Dallas Morning News — When the last bell rings through the halls of Herfurth Elementary School, 10-year-old Savannah Schwarz races to the computer lab. She posts up outside the door in anticipation of coding club.
The after-school sessions were launched at Garland ISD schools in the fall. The clubs are run in partnership with the University of Texas at Dallas, which provides graduate students who lead the sessions, said program leader Jey Veerasamy, UT Dallas professor and director of the Center for Computer Science Education & Outreach (CCSEO). The clubs introduce students to a variety of public tools that are available online.
“We let them play and learn,” Veerasamy said. “We’re not really going through a formal lecture.”
To continue reading Liz Farmer’s article featuring Dr. Jey Veerasamy, Director of the Center for Computer Science Education and Outreach (CCSEO), click here.
Click here to read about this summers UT Dallas Coding Camps.
Photo by MIKE STONE/special contributor
NEW YORK (Associated Press) — Want even your younger kids to join the tech revolution by learning to code? Maybe you should get them a robot — or at least a video game.
That’s the aim of entrepreneurs behind new coding toys for kids as young as 6. They’re spurred by a desire to get children interested in computer science well before their opinions about what’s cool and what’s not start to gel, in effect hoping to turn young boys and girls — especially girls — into tomorrow’s geeks.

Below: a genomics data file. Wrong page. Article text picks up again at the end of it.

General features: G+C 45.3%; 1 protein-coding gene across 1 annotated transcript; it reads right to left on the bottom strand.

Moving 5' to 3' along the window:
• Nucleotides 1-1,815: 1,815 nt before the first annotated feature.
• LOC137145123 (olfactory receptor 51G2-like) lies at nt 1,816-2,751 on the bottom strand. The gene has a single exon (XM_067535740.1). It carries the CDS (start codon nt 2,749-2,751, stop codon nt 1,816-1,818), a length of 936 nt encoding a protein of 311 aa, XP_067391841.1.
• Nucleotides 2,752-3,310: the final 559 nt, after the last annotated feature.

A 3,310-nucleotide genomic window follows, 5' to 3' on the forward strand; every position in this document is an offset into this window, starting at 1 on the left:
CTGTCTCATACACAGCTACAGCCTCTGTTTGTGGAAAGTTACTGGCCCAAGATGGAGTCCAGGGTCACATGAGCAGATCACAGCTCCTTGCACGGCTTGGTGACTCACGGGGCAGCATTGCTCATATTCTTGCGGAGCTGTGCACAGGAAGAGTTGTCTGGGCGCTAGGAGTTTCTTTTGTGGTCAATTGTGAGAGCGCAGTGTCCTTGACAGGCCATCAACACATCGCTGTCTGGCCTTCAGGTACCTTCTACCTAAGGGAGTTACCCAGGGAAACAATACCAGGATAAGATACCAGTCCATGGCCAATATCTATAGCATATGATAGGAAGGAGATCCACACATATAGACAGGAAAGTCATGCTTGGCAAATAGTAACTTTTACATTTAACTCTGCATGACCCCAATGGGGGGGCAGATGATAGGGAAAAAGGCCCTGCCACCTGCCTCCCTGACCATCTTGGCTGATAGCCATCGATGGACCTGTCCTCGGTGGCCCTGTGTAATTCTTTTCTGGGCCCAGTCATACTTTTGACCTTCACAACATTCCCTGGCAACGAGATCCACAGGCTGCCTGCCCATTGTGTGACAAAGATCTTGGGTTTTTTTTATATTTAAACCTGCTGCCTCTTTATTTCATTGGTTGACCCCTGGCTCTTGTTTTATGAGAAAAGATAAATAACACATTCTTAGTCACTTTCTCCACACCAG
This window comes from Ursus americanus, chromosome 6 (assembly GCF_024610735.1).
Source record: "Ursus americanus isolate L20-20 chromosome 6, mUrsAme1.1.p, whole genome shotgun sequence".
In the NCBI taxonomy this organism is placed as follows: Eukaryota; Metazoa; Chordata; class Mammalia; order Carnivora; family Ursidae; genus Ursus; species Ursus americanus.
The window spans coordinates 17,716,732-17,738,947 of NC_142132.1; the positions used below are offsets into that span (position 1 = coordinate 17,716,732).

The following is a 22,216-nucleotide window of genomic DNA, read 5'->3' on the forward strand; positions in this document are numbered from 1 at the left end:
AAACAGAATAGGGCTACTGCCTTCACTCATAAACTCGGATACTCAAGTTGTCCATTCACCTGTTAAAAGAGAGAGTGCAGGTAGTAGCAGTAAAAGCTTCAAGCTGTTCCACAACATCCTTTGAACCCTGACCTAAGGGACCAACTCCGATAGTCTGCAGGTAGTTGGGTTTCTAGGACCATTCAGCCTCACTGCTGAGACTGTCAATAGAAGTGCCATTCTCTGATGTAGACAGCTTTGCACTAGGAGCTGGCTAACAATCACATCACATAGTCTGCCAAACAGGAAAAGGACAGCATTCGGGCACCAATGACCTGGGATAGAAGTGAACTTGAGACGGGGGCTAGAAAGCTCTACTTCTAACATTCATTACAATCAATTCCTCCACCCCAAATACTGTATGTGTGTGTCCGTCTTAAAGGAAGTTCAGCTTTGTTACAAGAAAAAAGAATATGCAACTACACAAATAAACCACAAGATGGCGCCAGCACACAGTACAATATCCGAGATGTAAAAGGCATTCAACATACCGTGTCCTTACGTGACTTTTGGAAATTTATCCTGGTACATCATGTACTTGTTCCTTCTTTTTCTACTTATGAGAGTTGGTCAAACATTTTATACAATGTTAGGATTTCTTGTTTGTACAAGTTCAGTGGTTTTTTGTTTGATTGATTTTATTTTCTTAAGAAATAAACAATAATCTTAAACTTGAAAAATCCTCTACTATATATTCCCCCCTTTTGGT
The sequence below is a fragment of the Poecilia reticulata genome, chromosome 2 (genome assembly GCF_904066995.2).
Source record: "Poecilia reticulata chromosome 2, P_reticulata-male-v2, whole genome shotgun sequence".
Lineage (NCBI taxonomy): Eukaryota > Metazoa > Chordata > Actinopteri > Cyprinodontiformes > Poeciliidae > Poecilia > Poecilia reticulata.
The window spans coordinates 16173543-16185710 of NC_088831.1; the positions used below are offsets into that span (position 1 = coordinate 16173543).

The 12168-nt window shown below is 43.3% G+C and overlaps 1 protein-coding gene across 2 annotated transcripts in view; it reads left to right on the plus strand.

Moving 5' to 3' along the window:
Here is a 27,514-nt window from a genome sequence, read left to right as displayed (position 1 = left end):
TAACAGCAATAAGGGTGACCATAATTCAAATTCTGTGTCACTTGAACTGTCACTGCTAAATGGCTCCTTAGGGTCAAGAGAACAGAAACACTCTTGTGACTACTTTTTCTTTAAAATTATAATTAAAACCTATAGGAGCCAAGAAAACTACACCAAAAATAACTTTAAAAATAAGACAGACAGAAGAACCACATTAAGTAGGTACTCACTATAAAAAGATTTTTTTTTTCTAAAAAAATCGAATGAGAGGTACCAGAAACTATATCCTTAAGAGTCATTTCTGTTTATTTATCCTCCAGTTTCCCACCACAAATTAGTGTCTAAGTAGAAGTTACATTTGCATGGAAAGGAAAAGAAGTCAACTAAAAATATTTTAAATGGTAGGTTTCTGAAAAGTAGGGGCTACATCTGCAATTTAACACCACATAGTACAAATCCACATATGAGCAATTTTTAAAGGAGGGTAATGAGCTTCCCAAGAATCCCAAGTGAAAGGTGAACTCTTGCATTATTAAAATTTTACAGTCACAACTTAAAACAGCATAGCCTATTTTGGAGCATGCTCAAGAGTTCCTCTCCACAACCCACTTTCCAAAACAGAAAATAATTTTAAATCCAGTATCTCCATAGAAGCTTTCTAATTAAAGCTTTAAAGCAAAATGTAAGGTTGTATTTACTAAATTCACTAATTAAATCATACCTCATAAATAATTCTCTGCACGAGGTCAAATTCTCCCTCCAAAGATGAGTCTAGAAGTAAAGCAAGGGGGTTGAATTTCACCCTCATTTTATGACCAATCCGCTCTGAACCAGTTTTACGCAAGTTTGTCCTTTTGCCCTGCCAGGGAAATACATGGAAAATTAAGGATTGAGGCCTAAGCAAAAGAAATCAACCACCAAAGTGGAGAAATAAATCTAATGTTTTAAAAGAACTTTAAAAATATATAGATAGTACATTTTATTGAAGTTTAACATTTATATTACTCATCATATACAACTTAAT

“You really want kids to learn these building blocks as young as possible and then build on them,” Apple CEO Tim Cook said in an interview at a recent coding workshop for third-graders in New York. “I don’t think you can start this too young.”
Click here to see the comments of Dr. Jey Veerasamy, Director of the Center for CS Education and Outreach, and to continue reading the rest of the article written by BREE FOWLER on the Associated Press’s website. You may also view the article on the New York Times website. The story has been picked up by several other newspapers including the Raleigh Sun Times, Seattle Times, and the Albuquerque Journal.
About the UT Dallas Computer Science Department
The UT Dallas Computer Science program is one of the largest Computer Science departments in the United States with over 1,600 bachelor’s-degree students, more than 1,100 master’s students, 160 PhD students, and 80 faculty members, as of Fall 2015. With The University of Texas at Dallas’ unique history of starting as a graduate institution first, the CS Department is built on a legacy of valuing innovative research and providing advanced training for software engineers and computer scientists.